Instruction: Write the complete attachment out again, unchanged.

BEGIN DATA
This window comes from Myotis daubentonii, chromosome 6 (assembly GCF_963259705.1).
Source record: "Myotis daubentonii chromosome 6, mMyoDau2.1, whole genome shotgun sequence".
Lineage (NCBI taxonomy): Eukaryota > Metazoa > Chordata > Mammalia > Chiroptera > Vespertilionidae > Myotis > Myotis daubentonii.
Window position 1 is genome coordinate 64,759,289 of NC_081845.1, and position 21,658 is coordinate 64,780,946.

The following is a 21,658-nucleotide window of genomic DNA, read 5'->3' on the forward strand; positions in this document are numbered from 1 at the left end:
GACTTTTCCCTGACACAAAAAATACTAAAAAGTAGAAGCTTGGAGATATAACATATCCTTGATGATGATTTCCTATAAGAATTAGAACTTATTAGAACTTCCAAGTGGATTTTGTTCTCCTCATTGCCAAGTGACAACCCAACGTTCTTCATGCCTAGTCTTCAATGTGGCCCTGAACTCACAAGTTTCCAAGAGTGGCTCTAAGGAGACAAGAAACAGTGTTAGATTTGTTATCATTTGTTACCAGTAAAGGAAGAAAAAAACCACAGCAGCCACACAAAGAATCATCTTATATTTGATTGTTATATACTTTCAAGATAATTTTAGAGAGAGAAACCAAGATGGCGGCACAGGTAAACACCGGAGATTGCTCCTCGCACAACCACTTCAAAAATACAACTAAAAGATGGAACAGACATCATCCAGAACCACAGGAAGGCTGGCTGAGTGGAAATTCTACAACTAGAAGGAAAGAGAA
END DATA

This window comes from Myotis daubentonii, chromosome 6 (assembly GCF_963259705.1).
Source record: "Myotis daubentonii chromosome 6, mMyoDau2.1, whole genome shotgun sequence".
Lineage (NCBI taxonomy): Eukaryota > Metazoa > Chordata > Mammalia > Chiroptera > Vespertilionidae > Myotis > Myotis daubentonii.
Window position 1 is genome coordinate 64,759,289 of NC_081845.1, and position 21,658 is coordinate 64,780,946.

The following is a 21,658-nucleotide window of genomic DNA, read 5'->3' on the forward strand; positions in this document are numbered from 1 at the left end:
GACTTTTCCCTGACACAAAAAATACTAAAAAGTAGAAGCTTGGAGATATAACATATCCTTGATGATGATTTCCTATAAGAATTAGAACTTATTAGAACTTCCAAGTGGATTTTGTTCTCCTCATTGCCAAGTGACAACCCAACGTTCTTCATGCCTAGTCTTCAATGTGGCCCTGAACTCACAAGTTTCCAAGAGTGGCTCTAAGGAGACAAGAAACAGTGTTAGATTTGTTATCATTTGTTACCAGTAAAGGAAGAAAAAAACCACAGCAGCCACACAAAGAATCATCTTATATTTGATTGTTATATACTTTCAAGATAATTTTAGAGAGAGAAACCAAGATGGCGGCACAGGTAAACACCGGAGATTGCTCCTCGCACAACCACTTCAAAAATACAACTAAAAGATGGAACAGACATCATCCAGAACCACAGGAAGGCTGGCTGAGTGGAAATTCTACAACTAGAAGGAAAGAGAA